Being something of a techno-junkie, I was anxious to get Windows XP Professional x64 Edition up and running on my desktop. I recently built a new desktop system using an AMD Athlon 64 3200+ processor, dual 150GB Serial ATA (SATA) drives, and 1.5GB of RAM on an ASUS motherboard that has NVIDIA's nForce chipset. The system also includes a DVD-ROM drive and Pioneer Electronics DVD burner. I didn't go out of my way to build in 64-bit compatibility, so I was interested in how the new 64-bit XP OS would fare on the system. Here are the 10 most interesting things I discovered about XP Pro x64 in the process.
10. There's no retail version—You can't simply go to your local computer store and purchase XP Pro x64—there's no retail version at this time. Unless you receive a copy as an MSDN or TechNet subscriber, you must acquire XP Pro x64 from an OEM partner.
9. Installation—Running the setup program was easy, but several peripherals, including the network card, USB ports, and audio, didn't work. Device Manager showed that drivers weren't installed. The ASUS installation CD had an XP x64 directory, but those drivers didn't work. Fortunately, I found a set of beta drivers for the motherboard that work fine at http://www.nvidia.com/object/nforce_udp_winxp64_6.25.
8. Device drivers—Finding 64-bit device drivers reminded me of the old Windows NT days. Using the default driver, the DVD burner could read but not burn DVDs. And, there were no native 64-bit drivers for my wireless Microsoft keyboard and mouse, although again the default drivers worked and provided basic functionality. One site that lists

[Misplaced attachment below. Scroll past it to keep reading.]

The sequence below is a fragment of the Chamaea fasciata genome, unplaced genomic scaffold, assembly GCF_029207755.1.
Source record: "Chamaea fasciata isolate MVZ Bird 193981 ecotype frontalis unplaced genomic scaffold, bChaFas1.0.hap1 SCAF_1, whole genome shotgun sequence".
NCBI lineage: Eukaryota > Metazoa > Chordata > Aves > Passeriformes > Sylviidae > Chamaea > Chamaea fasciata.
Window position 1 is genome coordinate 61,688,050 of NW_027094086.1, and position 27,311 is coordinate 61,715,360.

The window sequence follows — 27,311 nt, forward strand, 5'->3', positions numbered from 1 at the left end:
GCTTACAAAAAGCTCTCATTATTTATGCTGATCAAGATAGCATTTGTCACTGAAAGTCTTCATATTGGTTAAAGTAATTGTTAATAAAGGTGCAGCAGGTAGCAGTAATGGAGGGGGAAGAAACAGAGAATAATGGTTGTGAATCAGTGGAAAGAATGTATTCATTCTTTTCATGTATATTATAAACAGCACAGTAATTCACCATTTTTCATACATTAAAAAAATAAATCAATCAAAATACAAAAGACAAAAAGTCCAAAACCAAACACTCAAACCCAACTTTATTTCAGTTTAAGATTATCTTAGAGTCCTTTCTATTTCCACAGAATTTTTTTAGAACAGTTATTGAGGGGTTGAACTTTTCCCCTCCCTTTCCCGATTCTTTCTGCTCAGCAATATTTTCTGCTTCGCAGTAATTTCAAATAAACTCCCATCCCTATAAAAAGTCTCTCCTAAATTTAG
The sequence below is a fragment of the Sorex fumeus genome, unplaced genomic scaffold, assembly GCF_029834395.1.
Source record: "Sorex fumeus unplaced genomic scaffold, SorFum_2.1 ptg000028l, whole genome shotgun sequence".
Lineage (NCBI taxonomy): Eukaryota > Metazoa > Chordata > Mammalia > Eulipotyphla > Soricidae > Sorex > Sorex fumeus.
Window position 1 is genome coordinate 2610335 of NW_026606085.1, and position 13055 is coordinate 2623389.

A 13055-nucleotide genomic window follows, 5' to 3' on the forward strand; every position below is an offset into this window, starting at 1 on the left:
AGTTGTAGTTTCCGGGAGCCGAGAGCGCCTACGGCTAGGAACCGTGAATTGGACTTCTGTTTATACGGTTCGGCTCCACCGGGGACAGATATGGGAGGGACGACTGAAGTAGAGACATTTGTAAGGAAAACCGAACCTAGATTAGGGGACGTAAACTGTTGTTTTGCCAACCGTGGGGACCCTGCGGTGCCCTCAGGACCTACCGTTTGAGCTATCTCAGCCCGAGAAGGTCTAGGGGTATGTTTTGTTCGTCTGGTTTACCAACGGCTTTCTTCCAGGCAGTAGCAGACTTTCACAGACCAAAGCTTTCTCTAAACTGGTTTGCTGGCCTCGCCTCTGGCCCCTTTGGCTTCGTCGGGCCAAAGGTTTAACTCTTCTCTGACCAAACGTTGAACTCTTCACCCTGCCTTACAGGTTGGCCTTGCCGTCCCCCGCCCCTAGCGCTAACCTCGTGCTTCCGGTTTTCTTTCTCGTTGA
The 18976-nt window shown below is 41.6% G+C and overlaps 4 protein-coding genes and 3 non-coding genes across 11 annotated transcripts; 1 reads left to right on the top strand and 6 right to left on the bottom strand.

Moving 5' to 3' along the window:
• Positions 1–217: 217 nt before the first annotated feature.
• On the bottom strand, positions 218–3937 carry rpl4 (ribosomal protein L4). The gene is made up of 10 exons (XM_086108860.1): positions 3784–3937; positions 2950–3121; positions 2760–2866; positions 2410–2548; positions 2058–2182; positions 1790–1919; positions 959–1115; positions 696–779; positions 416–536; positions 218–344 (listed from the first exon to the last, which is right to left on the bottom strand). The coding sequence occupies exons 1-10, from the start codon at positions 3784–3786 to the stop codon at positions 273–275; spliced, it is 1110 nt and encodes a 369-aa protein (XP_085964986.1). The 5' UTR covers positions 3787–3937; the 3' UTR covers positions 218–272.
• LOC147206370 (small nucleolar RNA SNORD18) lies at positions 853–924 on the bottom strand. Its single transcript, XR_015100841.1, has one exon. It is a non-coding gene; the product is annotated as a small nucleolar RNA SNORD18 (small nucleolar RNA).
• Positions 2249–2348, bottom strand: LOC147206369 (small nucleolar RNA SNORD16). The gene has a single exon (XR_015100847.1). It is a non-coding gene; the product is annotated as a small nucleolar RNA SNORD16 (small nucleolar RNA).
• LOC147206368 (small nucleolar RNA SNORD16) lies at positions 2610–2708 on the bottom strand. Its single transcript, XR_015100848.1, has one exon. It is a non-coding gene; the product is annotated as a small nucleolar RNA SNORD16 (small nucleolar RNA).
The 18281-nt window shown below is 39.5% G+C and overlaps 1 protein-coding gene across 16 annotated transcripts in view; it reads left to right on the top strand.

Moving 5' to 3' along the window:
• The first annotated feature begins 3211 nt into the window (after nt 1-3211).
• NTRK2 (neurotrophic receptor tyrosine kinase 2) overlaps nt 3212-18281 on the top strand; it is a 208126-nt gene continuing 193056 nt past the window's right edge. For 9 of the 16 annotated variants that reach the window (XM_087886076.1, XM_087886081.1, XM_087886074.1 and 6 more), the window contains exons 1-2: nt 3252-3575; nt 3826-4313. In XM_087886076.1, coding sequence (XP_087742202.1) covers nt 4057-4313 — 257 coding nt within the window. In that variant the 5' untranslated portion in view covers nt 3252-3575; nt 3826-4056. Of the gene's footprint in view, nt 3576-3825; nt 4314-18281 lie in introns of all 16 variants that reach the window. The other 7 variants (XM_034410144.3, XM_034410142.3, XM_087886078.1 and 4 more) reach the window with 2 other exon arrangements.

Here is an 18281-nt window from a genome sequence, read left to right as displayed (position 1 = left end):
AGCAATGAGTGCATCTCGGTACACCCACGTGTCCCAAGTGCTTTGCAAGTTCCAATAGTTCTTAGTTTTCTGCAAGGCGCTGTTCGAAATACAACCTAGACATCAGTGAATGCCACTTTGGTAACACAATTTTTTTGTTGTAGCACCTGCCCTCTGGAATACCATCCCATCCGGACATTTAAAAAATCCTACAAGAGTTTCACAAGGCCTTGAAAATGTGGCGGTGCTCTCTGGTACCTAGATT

64-bit drivers is http://www.planetamd64.com.
7. Running 32-bit applications—After I installed the correct motherboard drivers, the first thing I noticed about the system was how familiar it is. It looks and acts just like 32-bit XP. XP Pro x64 runs 32-bit Windows applications using the WOW64 subsystem, which lets 32-bit and 64-bit applications run side by side. Microsoft Office 2003 ran fine, as did most of the other 32-bit applications I was able to install.
6. Finding 64-bit applications—The OS can run 32-bit and 64-bit applications side by side, but 64-bit applications are still quite rare. A couple interesting exceptions are SiSoftware's Sandra 2005 system benchmarking software and Microsoft SQL Server 2005 Community Technology Preview (CTP) releases. More native 64-bit applications should appear within the next year.
5. No 16-bit subsystem—XP Pro x64 doesn't have the 16-bit DOS subsystem, but I didn't think it would matter. Surprisingly, however, several popular Windows applications, including Intuit's Quicken, still use 16-bit installers. The Cisco Systems VPN client I used was another unexpected casualty of the lack of a 16-bit subsystem.
4. Antivirus incompatibilities—Of the antivirus programs I tested, which included Symantec and McAfee products, none worked. But that will change soon—most antivirus vendors should be offering 64-bit solutions by the time you read this.
3. Third-party firewalls—Although the built-in Windows Firewall works just fine, third-party firewalls don't. During my testing, the only available third-party 64-bit firewall was the beta version of Computer Associates' (formerly Tiny Software's) Tiny Firewall 64. Again, I expect this situation to improve quickly.
2. VM software—The virtual machine (VM) software I use was also affected by low-level OS differences. Microsoft Virtual PC threw an "incompatible OS" error and wouldn't install. And I had to upgrade VMware Workstation 4 to the new Workstation 5 release to get 64-bit host OS support.
1. System performance—I expected sparkling performance, and I wasn't disappointed. I'm a multitasker, typically running 10 to 20 applications concurrently, and this system does a much better job of accommodating my work habits than my old 32-bit desktop did. Although the performance improvement was likely due in part to the wider code path available on the 64-bit platform, it probably also benefits by XP Pro x64's use of the Windows Server 2003 Service Pack 1 (SP1) code base.